House on the corner in Latvia had view of Siberia

RIGA (Reuters) - Pitch-black corridors, the stink of damp and peeling walls give the impression of a medieval dungeon: the Russian writing on heavy metal doors hints at the building’s true purpose.

A Soviet-era sign in Russian shows the way to a bomb shelter at the former KGB secret police premises in Riga March 2, 2008. REUTERS/Ints Kalnins

This was the basement of the “House on the Corner,” the headquarters of the KGB secret police in Latvia.

The building, a satellite of the notorious Lyubyanka in Moscow, is soon to be vacated by the Latvian state police and some are campaigning for it to become a place of remembrance for those who suffered during 50 years of Soviet occupation.

Former Soviet dissident Janis Rozkalns remembers being brought from his detention cell on the first floor to the basement, now full of old furniture and chunks of rusting metal.

“We walked past cells like this, the showers were at the end of the corridor where in the days of Stalin people were shot,” he said, standing in a disused detention chamber.

“I can only envisage that there should be a memorial museum here. I am very unhappy that this place is in a complete mess, history has been partly destroyed here,” said Rozkalns, who was arrested in 1983 for anti-Soviet agitation and sent to a Siberian prison camp.

The KGB’s predecessor moved in 1940 after dictator Josef Stalin forcibly incorporated Latvia into the Soviet Union.

Then began what Latvians call “the year of terror” when there were mass deportations to Siberia and shootings in the basement of the House on the Corner.

Interrogations were on the sixth floor of the building, on the corner of what used to be Lenin Street and Engels Street.

Those who want it turned into a museum say authorities must ensure the building, built in 1912, is not sold to a developer for commercial use. It originally housed flats and shops, before being taken over by the pre-war Latvian Interior Ministry.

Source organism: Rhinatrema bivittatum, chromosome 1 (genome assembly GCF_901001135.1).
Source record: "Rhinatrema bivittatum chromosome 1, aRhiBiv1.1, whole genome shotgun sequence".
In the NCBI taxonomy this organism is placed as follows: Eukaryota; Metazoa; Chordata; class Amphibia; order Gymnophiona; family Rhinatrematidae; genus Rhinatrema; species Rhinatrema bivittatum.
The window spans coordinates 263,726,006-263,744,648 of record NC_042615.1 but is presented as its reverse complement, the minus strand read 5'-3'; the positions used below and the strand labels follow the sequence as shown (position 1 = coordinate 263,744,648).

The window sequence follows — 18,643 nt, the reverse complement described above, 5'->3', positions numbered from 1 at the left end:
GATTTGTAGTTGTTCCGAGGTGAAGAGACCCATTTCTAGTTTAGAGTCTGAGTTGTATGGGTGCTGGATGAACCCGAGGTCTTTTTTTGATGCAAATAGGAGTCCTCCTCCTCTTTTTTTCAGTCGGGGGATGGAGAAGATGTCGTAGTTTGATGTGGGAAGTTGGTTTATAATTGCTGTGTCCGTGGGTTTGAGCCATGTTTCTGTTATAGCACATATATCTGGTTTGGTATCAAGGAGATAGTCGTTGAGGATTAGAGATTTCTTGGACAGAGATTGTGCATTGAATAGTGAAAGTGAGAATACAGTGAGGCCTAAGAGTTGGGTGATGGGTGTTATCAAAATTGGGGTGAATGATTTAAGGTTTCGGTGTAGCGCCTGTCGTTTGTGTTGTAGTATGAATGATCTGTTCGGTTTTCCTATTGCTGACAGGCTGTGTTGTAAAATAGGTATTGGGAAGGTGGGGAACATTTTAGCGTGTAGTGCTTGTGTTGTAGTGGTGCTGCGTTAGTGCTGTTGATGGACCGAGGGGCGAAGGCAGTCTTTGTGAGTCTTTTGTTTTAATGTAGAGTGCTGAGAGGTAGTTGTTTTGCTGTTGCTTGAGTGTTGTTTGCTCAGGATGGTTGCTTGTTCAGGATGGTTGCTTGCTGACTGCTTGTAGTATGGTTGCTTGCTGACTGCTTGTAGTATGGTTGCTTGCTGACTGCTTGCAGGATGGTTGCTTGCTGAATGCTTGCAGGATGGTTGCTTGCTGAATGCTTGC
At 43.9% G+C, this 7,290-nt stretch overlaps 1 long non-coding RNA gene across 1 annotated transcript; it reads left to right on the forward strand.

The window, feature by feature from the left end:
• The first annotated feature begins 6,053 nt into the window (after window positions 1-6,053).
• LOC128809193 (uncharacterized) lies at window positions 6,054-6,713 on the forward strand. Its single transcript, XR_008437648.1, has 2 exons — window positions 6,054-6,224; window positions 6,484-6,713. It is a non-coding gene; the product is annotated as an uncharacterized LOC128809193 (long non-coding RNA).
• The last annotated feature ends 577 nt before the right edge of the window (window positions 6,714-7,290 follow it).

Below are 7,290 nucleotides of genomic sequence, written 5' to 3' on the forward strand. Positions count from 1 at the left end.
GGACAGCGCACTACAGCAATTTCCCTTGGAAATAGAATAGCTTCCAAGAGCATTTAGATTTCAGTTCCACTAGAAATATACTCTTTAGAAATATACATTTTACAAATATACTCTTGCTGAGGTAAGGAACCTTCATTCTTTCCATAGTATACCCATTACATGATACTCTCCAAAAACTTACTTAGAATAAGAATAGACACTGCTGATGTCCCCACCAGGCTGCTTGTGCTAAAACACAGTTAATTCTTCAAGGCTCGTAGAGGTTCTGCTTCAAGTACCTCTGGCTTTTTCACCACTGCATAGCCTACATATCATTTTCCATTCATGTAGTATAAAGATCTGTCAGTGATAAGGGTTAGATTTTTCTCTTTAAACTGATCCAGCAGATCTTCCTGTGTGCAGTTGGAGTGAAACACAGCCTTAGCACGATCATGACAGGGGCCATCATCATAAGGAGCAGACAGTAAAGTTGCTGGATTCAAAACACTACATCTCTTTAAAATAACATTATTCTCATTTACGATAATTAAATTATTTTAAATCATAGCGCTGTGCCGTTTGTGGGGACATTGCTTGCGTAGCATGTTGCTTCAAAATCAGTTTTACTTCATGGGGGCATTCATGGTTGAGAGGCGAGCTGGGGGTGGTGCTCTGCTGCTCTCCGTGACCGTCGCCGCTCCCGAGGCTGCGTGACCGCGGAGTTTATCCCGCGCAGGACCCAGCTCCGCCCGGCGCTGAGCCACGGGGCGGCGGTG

Any museum would complement the Occupation Museum, which shows the crimes committed when Latvia was invaded and occupied first by the Soviet Union in 1940, then Nazi Germany from 1941-1944 and again by the Soviets in 1944 to 1991.

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Modern Russia still refuses to talk about occupation and says Latvia joined the Soviet Union voluntarily.

Richards Petersons, historian at the Occupation Museum, said much research was still needed on what actually happened at the House on the Corner, when and how many people suffered.

Its bloodiest period was believed to be in the first year of Soviet rule and in the early stages of the Soviets’ return.

“I think it has enormous historical significance. This place is unique in Latvia, there is no other building like it,” he said. “Other museums of this kind are very impressive.”

The KGB museum in Latvia’s Baltic neighbor, Lithuania, is an important shrine to suffering and a tourist attraction.

Hungary’s capital Budapest has “Terror House” in the former secret police headquarters which is devoted to the twin terrors of fascism and communism, though with more emphasis on the latter.

Rozkalns said visiting the basement again reminded him how his life felt at an end when his cell door slammed shut.

Though the execution of prisoners was a thing of the past when he was arrested, the building still inspired fear, he said.

“If someone got a call saying ‘come to the House on the Corner’ ... it was clear the absolute worst could happen to him, his family, his kids and his relatives,” said Rozkalns who left behind two 3-month-old children when he was sent to Siberia.

Rozkalns was released from the prison camp in 1987, stripped of his Soviet citizenship and deported to Germany. He returned to Latvia after it regained its independence in 1991.


The basement is the only part of the building accessible to visitors before the police move out finally at the end of March.

Peep holes in the doors of a row of cells and in the wall show how the guards kept an eye on their prisoners.

In one cell is a noticeboard with documents in Russian detailing various administrative routines. Huge metal doors marked with “shelter” in Russian open off the corridors.

In one basement room old furniture is piled up. Lying on top is a plastic plaque of the founder of the Soviet secret police, Felix Dzerzhinsky.

In another cell is a pile of old boxes, some filled with used bullet shells. A police official is quick to say the bullets were not those used to kill prisoners during Stalin’s rule.

Helena Celmina, a detainee in the 1960s, recalls in her memoirs a bitter joke about the House on the Corner.

What is the tallest building in Riga?

The answer was The House on the Corner, because from its sixth floor you could see Siberia.

Reporting by Patrick Lannin; Editing by Robert Woodward